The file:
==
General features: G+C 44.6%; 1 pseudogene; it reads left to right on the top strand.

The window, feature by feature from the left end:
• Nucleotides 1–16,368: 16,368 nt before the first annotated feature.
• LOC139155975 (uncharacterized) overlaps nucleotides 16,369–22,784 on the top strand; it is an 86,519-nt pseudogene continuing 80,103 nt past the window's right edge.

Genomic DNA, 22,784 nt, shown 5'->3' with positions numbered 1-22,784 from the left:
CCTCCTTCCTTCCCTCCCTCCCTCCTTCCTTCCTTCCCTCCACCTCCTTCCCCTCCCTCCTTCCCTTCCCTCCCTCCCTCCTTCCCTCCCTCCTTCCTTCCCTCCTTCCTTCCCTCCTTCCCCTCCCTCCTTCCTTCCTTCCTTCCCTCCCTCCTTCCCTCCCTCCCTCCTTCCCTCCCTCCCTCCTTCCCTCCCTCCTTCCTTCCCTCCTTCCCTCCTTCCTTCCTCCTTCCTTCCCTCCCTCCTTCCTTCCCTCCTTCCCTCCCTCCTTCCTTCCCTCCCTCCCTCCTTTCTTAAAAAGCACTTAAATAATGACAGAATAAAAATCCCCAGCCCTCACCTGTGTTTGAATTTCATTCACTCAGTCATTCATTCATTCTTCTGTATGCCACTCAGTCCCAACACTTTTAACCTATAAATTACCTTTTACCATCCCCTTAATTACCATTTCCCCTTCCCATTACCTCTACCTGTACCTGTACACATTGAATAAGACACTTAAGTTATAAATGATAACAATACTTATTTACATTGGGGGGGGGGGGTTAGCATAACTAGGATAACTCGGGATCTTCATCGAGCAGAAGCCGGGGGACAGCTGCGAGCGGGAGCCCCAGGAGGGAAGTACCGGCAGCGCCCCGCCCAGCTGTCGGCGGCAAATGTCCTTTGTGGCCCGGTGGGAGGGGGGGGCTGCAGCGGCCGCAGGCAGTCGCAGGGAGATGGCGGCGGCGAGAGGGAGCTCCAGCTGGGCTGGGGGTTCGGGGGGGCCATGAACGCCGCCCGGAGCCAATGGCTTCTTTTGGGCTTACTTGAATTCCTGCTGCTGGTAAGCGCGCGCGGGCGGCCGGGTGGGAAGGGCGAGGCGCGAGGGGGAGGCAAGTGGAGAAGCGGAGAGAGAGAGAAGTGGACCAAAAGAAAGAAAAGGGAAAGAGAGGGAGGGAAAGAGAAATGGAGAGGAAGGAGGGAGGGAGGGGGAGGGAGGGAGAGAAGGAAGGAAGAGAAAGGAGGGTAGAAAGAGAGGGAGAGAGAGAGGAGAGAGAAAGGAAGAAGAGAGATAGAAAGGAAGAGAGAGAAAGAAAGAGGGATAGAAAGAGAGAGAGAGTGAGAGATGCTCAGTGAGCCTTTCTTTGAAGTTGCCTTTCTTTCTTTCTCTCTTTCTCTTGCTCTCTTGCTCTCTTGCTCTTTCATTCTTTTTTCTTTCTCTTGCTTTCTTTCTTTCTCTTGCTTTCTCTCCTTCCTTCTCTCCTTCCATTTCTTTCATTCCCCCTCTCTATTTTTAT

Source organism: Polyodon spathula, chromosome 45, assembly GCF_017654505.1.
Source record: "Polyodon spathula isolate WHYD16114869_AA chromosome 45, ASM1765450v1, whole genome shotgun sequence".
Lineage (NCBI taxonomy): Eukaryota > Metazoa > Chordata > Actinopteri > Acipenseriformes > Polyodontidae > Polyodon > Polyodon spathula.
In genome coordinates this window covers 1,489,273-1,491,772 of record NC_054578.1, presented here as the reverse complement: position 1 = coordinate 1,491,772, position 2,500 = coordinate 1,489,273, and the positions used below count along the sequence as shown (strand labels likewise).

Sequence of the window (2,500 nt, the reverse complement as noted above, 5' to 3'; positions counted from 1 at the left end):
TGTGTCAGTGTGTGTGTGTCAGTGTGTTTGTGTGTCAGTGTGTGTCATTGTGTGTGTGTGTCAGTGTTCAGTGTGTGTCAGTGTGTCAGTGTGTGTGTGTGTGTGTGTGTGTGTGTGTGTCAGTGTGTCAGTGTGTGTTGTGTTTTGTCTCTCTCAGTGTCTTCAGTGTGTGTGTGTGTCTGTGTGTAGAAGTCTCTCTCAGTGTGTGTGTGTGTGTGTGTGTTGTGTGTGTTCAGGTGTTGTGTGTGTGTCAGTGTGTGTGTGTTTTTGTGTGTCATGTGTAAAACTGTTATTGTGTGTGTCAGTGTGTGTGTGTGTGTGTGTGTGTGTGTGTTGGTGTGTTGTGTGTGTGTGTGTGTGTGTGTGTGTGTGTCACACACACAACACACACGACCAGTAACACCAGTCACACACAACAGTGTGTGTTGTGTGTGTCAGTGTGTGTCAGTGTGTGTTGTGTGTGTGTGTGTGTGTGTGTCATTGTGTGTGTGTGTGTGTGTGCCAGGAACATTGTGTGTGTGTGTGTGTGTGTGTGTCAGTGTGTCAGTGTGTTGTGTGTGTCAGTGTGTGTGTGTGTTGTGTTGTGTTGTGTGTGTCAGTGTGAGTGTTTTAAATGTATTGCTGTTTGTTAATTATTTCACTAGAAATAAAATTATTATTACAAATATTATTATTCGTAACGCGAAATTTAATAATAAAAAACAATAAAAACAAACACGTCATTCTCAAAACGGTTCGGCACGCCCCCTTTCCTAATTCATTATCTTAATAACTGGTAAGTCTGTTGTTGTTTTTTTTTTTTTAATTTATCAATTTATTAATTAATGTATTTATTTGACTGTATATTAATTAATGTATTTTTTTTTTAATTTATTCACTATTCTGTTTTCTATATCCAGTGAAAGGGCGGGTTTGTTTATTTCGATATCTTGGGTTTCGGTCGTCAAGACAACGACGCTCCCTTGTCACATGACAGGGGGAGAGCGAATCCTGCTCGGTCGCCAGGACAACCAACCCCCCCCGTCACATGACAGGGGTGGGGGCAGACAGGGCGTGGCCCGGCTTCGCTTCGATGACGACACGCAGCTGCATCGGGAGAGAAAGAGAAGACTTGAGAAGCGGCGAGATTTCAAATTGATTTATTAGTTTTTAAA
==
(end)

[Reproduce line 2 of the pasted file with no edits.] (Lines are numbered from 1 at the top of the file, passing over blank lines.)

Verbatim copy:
The window, feature by feature from the left end: